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July 23, 2017

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Statistical report offers a beyond-the-stereotype look at NASCAR fans


Sam Morris

Left to right, Kimberly Goven, Joanie Twitchell and Kris Jackson cheer on their favorite drivers at the NASCAR Camping World Las Vegas 350 at the Las Vegas Motor Speedway.

They’re more likely than most Americans to own an all-terrain vehicle and a mobile home, or be planning to buy one in the next year.

They’re pretty likely to call a Southern city home.

And they’re slightly less likely than the general population to have a college degree.

In some ways, a statistical analysis of NASCAR fans by Scarborough Research affirms the stereotypical image of the sport’s followers as rural, Southern good ol’ boys.

But before you think the average NASCAR fan is a “Dukes of Hazzard” character come to life, Scarborough Marketing and Public Relations Manager Haley Dercher says the report offers some information that might surprise you.

For starters, they aren’t all ol’ boys, as NASCAR draws a concentration of female fans comparable to the level in several other sports — 37 percent. Forget the image of the sport’s fans being poor folk, too. They’re 3 percent more likely than the population at large to have a household income of $75,000 or more and just 2 percent less likely to be at the $100,000 level, Dercher said. In what may be a related statistic, they’re 7 percent more likely to be married — and therefore pooling resources.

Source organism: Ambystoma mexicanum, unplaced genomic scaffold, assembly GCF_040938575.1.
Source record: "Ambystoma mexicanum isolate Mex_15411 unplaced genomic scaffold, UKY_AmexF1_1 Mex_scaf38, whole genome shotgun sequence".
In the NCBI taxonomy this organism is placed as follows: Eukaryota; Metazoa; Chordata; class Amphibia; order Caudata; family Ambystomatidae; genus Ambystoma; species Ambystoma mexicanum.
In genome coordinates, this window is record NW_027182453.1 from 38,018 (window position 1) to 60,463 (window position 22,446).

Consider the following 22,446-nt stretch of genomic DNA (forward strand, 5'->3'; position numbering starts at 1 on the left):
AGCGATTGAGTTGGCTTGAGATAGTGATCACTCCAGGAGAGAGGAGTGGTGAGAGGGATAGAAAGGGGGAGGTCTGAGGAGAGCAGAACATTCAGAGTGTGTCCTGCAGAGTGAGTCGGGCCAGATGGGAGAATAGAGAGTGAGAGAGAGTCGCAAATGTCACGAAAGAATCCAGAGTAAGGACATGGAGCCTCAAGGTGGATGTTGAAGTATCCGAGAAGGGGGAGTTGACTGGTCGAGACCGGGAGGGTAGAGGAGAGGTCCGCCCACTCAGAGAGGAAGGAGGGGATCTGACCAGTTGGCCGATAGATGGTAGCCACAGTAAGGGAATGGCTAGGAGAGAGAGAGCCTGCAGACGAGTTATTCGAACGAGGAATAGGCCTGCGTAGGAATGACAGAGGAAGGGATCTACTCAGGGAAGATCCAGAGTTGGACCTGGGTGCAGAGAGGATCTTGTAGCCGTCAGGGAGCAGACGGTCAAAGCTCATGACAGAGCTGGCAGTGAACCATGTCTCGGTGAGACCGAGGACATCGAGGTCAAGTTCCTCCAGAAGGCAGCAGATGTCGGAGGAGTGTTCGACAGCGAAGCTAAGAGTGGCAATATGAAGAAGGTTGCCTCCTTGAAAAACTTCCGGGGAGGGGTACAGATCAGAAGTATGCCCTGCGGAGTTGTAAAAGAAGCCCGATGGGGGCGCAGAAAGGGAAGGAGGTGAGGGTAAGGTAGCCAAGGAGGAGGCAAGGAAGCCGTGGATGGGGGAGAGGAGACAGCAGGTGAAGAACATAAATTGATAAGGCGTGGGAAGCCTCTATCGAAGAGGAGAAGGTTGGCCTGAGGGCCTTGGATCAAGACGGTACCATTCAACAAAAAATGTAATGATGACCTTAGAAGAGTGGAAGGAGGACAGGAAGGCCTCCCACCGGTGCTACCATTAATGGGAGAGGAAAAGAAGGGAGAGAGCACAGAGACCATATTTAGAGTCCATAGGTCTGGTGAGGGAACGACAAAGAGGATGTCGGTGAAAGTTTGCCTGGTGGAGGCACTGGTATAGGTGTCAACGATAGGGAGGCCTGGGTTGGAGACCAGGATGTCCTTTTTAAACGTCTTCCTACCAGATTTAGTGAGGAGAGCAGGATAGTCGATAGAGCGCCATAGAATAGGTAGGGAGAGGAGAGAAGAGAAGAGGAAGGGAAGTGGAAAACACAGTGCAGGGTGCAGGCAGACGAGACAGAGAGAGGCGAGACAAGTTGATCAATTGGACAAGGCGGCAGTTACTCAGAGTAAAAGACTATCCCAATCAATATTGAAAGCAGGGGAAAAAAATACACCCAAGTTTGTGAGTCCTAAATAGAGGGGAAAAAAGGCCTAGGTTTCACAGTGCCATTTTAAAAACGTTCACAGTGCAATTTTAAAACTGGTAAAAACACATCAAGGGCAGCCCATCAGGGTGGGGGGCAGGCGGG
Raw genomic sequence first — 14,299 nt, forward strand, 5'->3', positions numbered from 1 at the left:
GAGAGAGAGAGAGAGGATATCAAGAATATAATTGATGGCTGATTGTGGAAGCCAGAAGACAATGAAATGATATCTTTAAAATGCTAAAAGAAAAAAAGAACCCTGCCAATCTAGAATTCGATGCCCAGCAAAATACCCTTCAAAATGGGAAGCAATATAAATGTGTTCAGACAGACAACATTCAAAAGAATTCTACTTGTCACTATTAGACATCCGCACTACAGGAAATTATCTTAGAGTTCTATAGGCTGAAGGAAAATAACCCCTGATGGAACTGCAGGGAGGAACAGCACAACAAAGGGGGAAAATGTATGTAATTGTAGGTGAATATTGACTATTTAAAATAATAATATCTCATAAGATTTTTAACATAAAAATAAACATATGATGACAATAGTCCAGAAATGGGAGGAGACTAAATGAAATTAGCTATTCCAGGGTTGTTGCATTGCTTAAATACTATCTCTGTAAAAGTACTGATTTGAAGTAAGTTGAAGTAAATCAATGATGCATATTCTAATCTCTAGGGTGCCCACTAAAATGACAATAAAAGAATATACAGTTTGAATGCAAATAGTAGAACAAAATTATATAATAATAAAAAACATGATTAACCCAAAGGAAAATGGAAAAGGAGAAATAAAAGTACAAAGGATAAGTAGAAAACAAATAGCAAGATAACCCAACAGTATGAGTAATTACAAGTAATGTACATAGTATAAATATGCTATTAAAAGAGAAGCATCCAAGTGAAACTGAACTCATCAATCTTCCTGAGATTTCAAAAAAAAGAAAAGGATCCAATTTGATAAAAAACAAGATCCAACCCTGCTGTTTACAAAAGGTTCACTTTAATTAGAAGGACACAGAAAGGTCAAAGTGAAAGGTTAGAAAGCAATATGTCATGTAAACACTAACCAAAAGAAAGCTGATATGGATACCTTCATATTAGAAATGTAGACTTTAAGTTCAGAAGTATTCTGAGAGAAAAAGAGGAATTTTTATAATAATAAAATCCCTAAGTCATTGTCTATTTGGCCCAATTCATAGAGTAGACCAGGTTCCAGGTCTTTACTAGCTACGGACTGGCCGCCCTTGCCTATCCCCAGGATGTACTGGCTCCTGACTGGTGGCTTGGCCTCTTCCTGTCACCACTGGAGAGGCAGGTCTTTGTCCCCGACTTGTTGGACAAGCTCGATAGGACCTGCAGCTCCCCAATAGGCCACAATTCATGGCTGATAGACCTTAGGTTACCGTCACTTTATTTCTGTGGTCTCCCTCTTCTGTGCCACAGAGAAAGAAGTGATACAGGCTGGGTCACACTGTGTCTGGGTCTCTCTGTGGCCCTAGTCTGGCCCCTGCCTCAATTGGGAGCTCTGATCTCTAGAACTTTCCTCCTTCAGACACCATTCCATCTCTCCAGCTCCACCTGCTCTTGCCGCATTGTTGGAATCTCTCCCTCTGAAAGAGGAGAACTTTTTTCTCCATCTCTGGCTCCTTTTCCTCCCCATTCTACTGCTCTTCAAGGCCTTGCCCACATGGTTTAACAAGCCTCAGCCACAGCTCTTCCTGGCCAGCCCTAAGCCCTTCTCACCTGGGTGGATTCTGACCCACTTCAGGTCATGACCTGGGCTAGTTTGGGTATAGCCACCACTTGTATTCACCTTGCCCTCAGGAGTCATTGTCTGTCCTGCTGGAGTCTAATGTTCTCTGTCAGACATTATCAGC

What’s more, the statistics would strongly suggest they’ve got a substantial amount of disposable income.

“Is $100,000 a lot of income in New York City? No,” she said. “Is it in Charlotte (N.C.)? Probably.”

Dercher picked Charlotte for her comparison because it’s one of the top markets for NASCAR fans. Other cities with above-average concentrations of fans are Greensboro, N.C.; Roanoke, Va.; Greenville, S.C.; and Orlando, Fla.

Las Vegas? It’s not even in the top 25.

With this weekend’s NASCAR Sprint Cup race expected to attract well over 100,000 visitors to the Las Vegas Motor Speedway, though, local business operators might be interested to know that NASCAR fans apparently like to toss around their disposable income, too.

Scarborough’s report shows fans are 13 percent more likely than the general population to buy a computer in the next year, 23 percent more likely to buy a DVD player and 39 percent more likely to buy a satellite radio system.

As for what they already own, they’re 80 percent more likely to have an ATV, 29 percent more likely to have a mobile home and 61 percent more likely to own a boat.

The Scarborough numbers are based on broader market surveys of about 300,000 people per year. Respondents are selected at random and are interviewed by telephone.

One NASCAR statistic that jumped out at Dercher was fans’ age breakdown. Compared to other sports, NASCAR’s fans tend to be grayer, with survey respondents ages 18 to 29 being 13 percent less likely than the general population of all ages to identify themselves as NASCAR fans.

“With that young demographic, which you’d think would be interested in speed and who are probably buying cars, you might think would they’d be into NASCAR,” she said. “But it’s their parents and grandparents who are more interested.”

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